Background: Influenza pandemics occur when a novel influenza strain, to which humans are immunologically naive, emerges to cause infection and illness on a global scale. Differences in the viral properties of pandemic strains, relative to seasonal ones, can alter the effectiveness of interventions typically implemented to control seasonal influenza burden. As a result, annual control activities may not be sufficient to contain an influenza pandemic. Purpose: This study seeks to inform pandemic policy and planning initiatives by reviewing the effectiveness of previous interventions to reduce pandemic influenza transmission and infection. Results will inform the planning and design of more focused in-depth systematic reviews for specific types of interventions, thus providing the most comprehensive and current understanding of the potential for alternative interventions to mitigate the burden of pandemic influenza. Methods: A systematic review and narrative synthesis of existing systematic reviews and meta-analyses examining intervention effectiveness in containing pandemic influenza transmission was conducted using information collected from five databases (PubMed, Medline, Cochrane, Embase, and Cinahl/EBSCO). Two independent reviewers conducted study screening and quality assessment, extracting data related to intervention impact and effectiveness. Results and Discussion: Most included reviews were of moderate to high quality. Although the degree of statistical heterogeneity precluded meta-analysis, the present systematic review examines the wide variety of interventions that can impact influenza transmission in different ways. While it appears that pandemic influenza vaccination provides significant protection against infection, there was insufficient evidence to conclude that antiviral prophylaxis, seasonal influenza cross-protection, or a range of non-pharmaceutical strategies would provide appreciable protection when implemented in isolation. It is likely that an optimal intervention strategy will employ a combination of interventions in a layered approach, though more research is needed to substantiate this proposition.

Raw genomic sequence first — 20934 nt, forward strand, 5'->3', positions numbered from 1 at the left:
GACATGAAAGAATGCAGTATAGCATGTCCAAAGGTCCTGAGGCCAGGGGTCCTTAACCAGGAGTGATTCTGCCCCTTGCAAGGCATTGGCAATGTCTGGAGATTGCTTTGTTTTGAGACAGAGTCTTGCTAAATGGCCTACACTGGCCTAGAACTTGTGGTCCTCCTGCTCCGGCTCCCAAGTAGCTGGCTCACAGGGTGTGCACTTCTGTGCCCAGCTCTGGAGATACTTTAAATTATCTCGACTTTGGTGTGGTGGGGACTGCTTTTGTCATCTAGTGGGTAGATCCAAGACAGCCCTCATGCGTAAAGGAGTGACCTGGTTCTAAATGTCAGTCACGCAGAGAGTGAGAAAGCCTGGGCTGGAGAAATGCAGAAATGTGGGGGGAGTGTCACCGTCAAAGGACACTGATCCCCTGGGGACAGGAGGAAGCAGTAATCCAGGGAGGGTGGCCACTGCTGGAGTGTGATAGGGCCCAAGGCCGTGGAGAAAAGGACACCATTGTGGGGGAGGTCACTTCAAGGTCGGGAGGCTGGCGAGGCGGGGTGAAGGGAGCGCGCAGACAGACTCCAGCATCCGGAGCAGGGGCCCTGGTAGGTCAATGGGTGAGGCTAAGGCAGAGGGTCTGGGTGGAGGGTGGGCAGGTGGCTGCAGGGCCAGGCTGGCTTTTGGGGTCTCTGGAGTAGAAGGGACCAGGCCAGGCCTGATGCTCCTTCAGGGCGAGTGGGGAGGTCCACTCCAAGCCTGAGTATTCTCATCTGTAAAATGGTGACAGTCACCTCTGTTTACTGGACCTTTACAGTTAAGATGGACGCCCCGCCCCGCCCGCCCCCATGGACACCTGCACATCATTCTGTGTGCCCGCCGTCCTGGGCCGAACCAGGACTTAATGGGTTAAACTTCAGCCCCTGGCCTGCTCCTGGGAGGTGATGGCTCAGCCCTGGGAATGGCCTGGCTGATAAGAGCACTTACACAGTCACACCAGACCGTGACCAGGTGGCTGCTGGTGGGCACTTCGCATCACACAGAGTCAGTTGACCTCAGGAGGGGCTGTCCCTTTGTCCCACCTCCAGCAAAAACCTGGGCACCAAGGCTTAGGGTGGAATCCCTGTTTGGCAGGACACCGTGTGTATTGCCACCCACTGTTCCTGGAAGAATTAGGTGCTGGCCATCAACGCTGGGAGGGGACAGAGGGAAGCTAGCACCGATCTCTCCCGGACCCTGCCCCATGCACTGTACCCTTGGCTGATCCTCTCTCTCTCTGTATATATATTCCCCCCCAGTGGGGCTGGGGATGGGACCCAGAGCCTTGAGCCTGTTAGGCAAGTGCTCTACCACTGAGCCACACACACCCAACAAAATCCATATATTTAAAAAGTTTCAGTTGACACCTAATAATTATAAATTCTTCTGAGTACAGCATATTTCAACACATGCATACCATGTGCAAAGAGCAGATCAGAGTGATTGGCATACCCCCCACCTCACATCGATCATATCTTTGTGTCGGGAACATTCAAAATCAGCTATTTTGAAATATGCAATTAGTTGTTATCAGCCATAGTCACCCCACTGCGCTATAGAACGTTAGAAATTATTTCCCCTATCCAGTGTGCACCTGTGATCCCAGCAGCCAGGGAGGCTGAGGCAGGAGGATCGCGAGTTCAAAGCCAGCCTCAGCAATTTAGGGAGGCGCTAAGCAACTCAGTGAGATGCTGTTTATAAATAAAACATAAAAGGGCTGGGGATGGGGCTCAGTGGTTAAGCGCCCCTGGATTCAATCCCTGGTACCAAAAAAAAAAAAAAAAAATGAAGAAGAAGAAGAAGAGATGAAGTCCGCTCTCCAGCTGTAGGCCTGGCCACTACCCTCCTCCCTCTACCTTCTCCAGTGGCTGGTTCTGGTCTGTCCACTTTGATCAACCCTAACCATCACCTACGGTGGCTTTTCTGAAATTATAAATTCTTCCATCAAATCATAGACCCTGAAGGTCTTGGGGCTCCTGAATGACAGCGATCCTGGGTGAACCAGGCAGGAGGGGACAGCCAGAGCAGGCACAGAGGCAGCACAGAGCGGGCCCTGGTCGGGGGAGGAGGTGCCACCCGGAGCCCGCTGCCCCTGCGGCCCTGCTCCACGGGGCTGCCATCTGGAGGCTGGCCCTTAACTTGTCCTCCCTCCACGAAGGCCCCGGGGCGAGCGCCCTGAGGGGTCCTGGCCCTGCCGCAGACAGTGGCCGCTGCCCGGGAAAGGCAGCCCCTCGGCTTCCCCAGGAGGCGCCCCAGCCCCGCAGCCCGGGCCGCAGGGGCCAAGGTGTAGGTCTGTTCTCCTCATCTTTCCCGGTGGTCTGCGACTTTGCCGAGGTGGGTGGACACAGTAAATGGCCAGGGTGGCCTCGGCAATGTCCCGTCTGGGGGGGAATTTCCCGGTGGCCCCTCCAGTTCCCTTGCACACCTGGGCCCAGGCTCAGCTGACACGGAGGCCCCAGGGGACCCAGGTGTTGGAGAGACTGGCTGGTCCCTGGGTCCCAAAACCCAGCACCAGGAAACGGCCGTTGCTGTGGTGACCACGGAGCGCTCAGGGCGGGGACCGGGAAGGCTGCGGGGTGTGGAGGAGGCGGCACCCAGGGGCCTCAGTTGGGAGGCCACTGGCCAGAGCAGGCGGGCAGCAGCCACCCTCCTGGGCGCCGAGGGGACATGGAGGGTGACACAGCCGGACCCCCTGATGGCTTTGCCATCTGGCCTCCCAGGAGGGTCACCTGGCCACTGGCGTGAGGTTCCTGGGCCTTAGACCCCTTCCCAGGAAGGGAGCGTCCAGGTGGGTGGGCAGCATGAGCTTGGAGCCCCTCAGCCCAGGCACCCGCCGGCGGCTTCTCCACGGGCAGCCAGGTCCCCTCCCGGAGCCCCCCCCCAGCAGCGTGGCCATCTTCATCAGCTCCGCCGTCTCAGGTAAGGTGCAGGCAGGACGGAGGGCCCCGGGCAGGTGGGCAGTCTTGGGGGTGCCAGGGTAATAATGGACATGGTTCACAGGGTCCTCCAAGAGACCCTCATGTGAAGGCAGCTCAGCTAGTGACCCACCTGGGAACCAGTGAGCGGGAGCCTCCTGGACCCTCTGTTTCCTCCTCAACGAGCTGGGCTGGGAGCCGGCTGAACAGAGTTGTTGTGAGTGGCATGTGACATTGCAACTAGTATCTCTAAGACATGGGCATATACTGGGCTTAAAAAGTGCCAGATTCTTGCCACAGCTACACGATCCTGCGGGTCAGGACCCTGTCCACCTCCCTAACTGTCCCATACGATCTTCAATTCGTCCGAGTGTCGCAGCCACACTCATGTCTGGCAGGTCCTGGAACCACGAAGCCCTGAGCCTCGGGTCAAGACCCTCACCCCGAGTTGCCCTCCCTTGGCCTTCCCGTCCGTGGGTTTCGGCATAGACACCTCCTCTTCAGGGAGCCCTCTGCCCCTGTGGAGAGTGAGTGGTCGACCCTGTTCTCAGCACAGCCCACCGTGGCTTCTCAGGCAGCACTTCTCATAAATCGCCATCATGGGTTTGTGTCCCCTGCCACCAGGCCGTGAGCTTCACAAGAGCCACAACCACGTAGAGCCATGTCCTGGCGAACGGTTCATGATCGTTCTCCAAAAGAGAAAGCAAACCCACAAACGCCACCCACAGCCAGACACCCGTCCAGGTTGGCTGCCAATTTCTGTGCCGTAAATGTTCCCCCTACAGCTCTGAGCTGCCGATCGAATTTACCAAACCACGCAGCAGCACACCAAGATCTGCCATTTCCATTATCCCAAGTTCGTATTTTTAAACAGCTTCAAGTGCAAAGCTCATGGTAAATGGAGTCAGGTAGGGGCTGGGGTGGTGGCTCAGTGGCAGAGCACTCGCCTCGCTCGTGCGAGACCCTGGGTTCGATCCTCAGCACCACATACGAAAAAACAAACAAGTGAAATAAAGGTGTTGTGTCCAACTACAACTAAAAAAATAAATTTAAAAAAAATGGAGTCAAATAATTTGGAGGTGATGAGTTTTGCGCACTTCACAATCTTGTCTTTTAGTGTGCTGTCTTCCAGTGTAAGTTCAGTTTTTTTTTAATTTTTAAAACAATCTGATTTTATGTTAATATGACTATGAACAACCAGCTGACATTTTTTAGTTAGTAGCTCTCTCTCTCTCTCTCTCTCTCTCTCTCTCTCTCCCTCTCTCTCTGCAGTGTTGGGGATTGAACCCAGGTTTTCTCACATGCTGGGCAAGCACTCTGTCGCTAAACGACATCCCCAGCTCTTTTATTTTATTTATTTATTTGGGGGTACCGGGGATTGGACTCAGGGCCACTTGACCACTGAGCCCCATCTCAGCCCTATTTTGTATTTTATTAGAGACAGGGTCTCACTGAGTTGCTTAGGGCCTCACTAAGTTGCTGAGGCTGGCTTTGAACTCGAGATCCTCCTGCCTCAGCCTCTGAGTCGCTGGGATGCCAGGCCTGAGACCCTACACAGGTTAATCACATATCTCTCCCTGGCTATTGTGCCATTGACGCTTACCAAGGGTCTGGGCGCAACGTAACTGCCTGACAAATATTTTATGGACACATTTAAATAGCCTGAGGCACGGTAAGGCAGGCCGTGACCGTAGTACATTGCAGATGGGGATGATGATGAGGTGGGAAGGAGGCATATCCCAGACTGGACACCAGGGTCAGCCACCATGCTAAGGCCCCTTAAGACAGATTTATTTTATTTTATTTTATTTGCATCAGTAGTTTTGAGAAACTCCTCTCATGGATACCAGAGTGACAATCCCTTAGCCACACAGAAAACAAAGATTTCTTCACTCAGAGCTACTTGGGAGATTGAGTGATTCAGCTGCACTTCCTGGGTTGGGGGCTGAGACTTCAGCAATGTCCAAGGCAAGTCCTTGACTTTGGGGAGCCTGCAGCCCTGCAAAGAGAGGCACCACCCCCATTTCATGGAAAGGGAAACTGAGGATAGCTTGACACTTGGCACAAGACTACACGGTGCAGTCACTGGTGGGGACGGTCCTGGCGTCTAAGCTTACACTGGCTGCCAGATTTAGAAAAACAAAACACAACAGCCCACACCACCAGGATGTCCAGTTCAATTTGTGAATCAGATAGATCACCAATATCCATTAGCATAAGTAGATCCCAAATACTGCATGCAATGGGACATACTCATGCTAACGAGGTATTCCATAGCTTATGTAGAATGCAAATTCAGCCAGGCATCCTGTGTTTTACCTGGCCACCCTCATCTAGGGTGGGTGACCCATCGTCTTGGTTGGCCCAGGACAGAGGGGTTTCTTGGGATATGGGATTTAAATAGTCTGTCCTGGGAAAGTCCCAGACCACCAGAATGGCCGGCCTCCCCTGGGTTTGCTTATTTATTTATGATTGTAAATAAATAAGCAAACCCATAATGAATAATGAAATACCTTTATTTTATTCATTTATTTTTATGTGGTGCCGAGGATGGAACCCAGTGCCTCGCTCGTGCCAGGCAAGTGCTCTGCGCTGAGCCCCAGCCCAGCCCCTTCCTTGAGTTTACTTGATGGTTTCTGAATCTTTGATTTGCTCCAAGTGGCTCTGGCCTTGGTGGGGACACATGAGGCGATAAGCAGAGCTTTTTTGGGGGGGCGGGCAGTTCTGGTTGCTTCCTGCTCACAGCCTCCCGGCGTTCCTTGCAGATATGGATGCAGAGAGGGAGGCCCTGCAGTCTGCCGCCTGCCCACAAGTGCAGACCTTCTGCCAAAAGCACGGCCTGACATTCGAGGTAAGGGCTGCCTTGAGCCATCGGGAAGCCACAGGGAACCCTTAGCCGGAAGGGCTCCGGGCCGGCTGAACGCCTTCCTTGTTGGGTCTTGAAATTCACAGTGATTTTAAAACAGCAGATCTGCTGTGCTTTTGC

All age groups Pregnant women Efficacy/effectiveness Influenza